To talk about the future, you have to first imagine there is one. This is a lesson learnt by some of the more intuitive among us – the fiction writer, say, who looks at the state of the world and traces the contours of a future path that is only, just now, a distant possibility. It’s a path carved from the imagination, but with both feet firmly planted in the present. Jump forward 50, 100, 1000 years, and in the writer’s imagination you will find our planet’s destruction, or maybe its future hope.
But this isn’t an essay about the future. This is an essay about a forest, one that is currently growing in Norway.
In May 2014, 1000 Norwegian spruce trees were planted in Nordmarka, a forested area north of Oslo. The spruce is a fast-growing variety of tree, and each year the evergreen saplings add another ninety centimetres. In 100 years, humans will walk through the forest and look up; craning their necks, they will guess at the height. ‘Must be a 100 metres tall,’ someone will say. Then the trees will be cut down. Which is okay – that is why artist Katie Paterson planted them. These trees are to become a series of books, which is how I would want to go, if I were a spruce tree.
They won’t become just any type of book. These are future books, largely unwritten, stored in a specially designed room at Oslo’s Deichman Library as part of an art project designed by Paterson. Each year, the Future Library Trust selects a writer to contribute a new work of literature that will remain unpublished until 2117. In the meantime, the forest is tended to and preserved; the saplings continue to grow, as does the collection of unread manuscripts in that room in Oslo. Everyone waits patiently for the 100-year deadline to pass. We wait for the trees to grow, and for the books to be written. We are also waiting for readers to be born.
‘Future Library is a living, breathing, organic artwork, unfolding over 100 years,’ Paterson says. ‘It will live and breathe through the material growth of the trees – I imagine the tree rings as chapters in a book. The unwritten words, year by year, activated, materialised. The visitor’s experience of being in the forest, changing over decades, being aware of the slow growth of the trees containing the writers’ ideas like an unseen energy.’ It’s also an exercise in continuity. A hopeful one that imagines a future that contains a reader, one who might, in reading, embody a connection to our present that we haven’t anticipated before now.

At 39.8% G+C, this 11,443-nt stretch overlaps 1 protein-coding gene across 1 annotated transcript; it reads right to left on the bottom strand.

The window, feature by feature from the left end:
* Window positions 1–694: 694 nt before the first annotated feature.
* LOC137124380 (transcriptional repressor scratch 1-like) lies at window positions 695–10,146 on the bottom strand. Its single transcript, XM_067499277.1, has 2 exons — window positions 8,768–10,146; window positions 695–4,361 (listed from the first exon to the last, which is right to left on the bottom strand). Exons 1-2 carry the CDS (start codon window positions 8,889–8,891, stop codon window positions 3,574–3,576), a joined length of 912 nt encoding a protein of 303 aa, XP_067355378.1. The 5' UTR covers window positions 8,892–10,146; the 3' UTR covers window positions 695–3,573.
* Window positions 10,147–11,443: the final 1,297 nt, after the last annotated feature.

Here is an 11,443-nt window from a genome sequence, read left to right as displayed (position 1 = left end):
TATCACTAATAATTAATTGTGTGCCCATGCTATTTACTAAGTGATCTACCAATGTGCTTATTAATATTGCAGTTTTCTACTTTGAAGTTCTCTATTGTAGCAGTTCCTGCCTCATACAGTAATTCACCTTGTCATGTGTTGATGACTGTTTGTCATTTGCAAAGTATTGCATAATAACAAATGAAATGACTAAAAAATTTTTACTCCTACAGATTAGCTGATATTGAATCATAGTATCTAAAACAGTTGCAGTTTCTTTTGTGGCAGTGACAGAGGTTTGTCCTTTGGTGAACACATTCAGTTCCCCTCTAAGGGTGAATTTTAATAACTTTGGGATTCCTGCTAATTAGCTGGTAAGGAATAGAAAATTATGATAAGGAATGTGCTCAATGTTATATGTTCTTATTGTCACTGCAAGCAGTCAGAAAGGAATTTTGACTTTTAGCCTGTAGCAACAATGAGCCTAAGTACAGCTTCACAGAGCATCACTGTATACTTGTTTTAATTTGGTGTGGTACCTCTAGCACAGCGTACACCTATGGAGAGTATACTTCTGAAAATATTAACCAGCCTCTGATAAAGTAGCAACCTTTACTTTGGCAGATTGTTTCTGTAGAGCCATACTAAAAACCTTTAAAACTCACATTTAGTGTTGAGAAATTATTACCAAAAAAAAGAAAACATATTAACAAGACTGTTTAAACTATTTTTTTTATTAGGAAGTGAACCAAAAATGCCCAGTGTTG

Icelandic poet, novelist and lyricist Sjón is the third writer to contribute. He follows British novelist David Mitchell, who presented a manuscript in 2016, and Canadian author Margaret Atwood, who was the first to submit her unread work in 2015. The authors are sworn to secrecy. All we know about each work is the title: Scribbler Moon (Atwood), From Me Flows What You Call Time (Mitchell). On 2 June, at an intimate ceremony in the forest, Sjón delivered his manuscript and revealed its long title: VII As My Brow Brushes on the Tunics of Angels or the Drop Tower, the Roller Coaster, the Whirling Cups and other Instruments of Worship from the Post-Industrial Age.
‘[Future Library] is, of course, an artwork, but it’s also a model for thinking and working,’ Sjón commented in a recent interview. The project imagines a different relationship to the future, one that is put into practice in the present through a sustainable model of preparation. This premise could be applied to many areas of our lives, most poignantly, through its ecological connection, to climate change and our responsibility to future generations. The project’s sustainable philosophy is one where we work and create for someone else, not ourselves, so that the act of preparation becomes one of preservation.
The project also enacts an intimate connection to nature: Future Library is, at its heart, an exercise in sustainable forestry. But a forest is not solely valuable as a resource for timber or paper. It’s a place where humans visit, where we walk, think, connect. A place other animals make their home. The cultivation of trees that will grow for 100 years takes pleasure from this process of slow growth. We get to enjoy it in the meantime and to leave something worthwhile behind that will continue to be enjoyed after we have gone. All that is required is careful planning, an ability to keep secrets and no small degree of patience.
The project reminds me of Søren Kierkegaard’s view of life: ‘Life can only be understood backwards; but it must be lived forwards.’ This model of working and thinking recognises the cyclical shape of human and ecological time, and how it rests heavily on our planet’s material resources, and then connects this in a meaningful way to our cultural output as humans. Imagine if every project was given 100 years to evolve in this sustainable way. What would it look like if we could grow each resource in preparation for its future use, rather than push quickly for immediate gratification or profit?
If we could change our relationship to time, we could design our world to the benefit of generations to come and participate in the meaningful process of this slow exercise as artists and cultivators today.
To talk about the future, we first have to imagine there is one – but we also have to live it forward.
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